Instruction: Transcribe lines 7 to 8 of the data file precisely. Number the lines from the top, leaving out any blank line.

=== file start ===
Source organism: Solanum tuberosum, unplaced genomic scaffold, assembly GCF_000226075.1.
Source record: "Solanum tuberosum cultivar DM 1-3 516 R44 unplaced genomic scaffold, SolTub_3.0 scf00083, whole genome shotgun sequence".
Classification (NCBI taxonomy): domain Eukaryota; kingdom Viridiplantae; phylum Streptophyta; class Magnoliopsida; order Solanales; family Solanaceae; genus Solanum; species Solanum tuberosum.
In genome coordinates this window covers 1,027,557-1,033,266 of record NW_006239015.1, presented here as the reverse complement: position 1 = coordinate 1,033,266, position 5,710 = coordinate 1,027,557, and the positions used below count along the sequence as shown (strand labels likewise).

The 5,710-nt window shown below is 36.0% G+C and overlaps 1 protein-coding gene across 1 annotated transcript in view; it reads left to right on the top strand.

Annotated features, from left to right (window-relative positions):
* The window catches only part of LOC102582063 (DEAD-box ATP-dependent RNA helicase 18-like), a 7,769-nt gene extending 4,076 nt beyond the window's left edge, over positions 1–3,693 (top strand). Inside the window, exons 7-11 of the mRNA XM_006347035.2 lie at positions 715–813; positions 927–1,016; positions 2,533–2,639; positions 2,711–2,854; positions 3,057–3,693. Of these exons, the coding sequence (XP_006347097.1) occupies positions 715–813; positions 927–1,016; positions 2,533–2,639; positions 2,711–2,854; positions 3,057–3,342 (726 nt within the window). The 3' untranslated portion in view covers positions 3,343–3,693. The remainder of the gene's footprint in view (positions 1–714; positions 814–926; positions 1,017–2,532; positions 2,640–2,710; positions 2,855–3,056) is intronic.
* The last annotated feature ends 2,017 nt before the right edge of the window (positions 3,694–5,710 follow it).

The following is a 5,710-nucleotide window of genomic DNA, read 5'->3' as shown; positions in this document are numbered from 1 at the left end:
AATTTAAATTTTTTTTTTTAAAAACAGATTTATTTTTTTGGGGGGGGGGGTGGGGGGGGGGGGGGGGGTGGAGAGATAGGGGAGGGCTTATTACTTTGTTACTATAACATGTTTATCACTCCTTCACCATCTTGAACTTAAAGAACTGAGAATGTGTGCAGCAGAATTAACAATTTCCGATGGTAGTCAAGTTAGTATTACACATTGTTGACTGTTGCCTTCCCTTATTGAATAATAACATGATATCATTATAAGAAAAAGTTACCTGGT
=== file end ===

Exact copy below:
* The window catches only part of LOC102582063 (DEAD-box ATP-dependent RNA helicase 18-like), a 7,769-nt gene extending 4,076 nt beyond the window's left edge, over positions 1–3,693 (top strand). Inside the window, exons 7-11 of the mRNA XM_006347035.2 lie at positions 715–813; positions 927–1,016; positions 2,533–2,639; positions 2,711–2,854; positions 3,057–3,693. Of these exons, the coding sequence (XP_006347097.1) occupies positions 715–813; positions 927–1,016; positions 2,533–2,639; positions 2,711–2,854; positions 3,057–3,342 (726 nt within the window). The 3' untranslated portion in view covers positions 3,343–3,693. The remainder of the gene's footprint in view (positions 1–714; positions 814–926; positions 1,017–2,532; positions 2,640–2,710; positions 2,855–3,056) is intronic.
* The last annotated feature ends 2,017 nt before the right edge of the window (positions 3,694–5,710 follow it).